Our study is not without limitations. For instance, we examined neuroanatomical differences associated with ASD in adulthood. This, and the cross-sectional nature of our study, inherently limits our ability to draw conclusions on the etiological and neurodevelopmental basis of the atypical neural structure we observed. However, within our sample, all but 4 females with ASD met ADI-R criteria for childhood autism. It is therefore likely that the observed pattern of neuroanatomical differences in GWPC may have evolved as a consequence of meeting ASD criteria during early childhood and is therefore causally related to the condition. Further longitudinal studies will, however, be required to disentangle GWPC differences associated with primary neuropathology from atypical neurodevelopmental trajectories or secondary compensatory mechanisms. Recent work has quantified the volume of transient neurodevelopmental zones in the postmortem human fetal brain using MRI as they relate to major neurogenic events (Vasung et al. 2016). Such information provides a reference for studying early prenatal deviations from TD brain growth and could be used in the future to inform in vivo imaging. We are further limited by the current resolution of structural MRI images (1 mm isotropic voxels). At this resolution, it is not possible for us to distinguish between different aspects of cortical cytoarchitecture or accurately delineate particular layers of the cortical sheet as defined by histological staining. Rather, our sampling approach was based on the geometric criteria of projection fraction percentages into the cortical sheet from the white matter surface (Salat et al. 2009). Furthermore, additional research will be required to elucidate the functional relationship between deficits in GWPC and autistic symptoms and traits.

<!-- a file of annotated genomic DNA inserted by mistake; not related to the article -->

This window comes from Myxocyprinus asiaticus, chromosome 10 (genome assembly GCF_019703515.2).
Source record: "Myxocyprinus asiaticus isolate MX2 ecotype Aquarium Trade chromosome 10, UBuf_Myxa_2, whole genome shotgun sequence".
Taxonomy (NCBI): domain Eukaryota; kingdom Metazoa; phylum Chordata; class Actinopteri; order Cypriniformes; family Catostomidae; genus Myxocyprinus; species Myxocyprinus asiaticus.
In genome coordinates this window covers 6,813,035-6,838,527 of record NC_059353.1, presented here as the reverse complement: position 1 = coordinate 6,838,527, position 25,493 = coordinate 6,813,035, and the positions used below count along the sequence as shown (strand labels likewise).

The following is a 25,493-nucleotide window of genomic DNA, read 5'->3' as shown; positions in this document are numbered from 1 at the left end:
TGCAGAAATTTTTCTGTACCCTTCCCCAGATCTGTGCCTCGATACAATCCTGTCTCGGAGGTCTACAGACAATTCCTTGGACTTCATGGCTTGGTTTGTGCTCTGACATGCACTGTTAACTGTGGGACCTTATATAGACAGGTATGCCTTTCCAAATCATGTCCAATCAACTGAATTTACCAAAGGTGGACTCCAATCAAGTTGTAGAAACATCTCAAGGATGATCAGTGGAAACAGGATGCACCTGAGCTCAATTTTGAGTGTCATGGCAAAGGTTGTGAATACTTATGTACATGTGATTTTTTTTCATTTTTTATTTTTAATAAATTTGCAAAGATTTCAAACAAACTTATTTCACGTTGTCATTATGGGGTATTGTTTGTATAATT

Taken together, our findings suggest that measures of GWPC sampled across cortical layers may serve as an in vivo proxy measure for irregular microstructural organization of the cortex in ASD (and other disorders). Such novel in vivo measures that are indicative of atypical cortical organization might in the future be used to stratify the condition, and/or to examine the neuropathology of ASD in particular genetic subgroups known to be linked to specific neurodevelopmental deficits.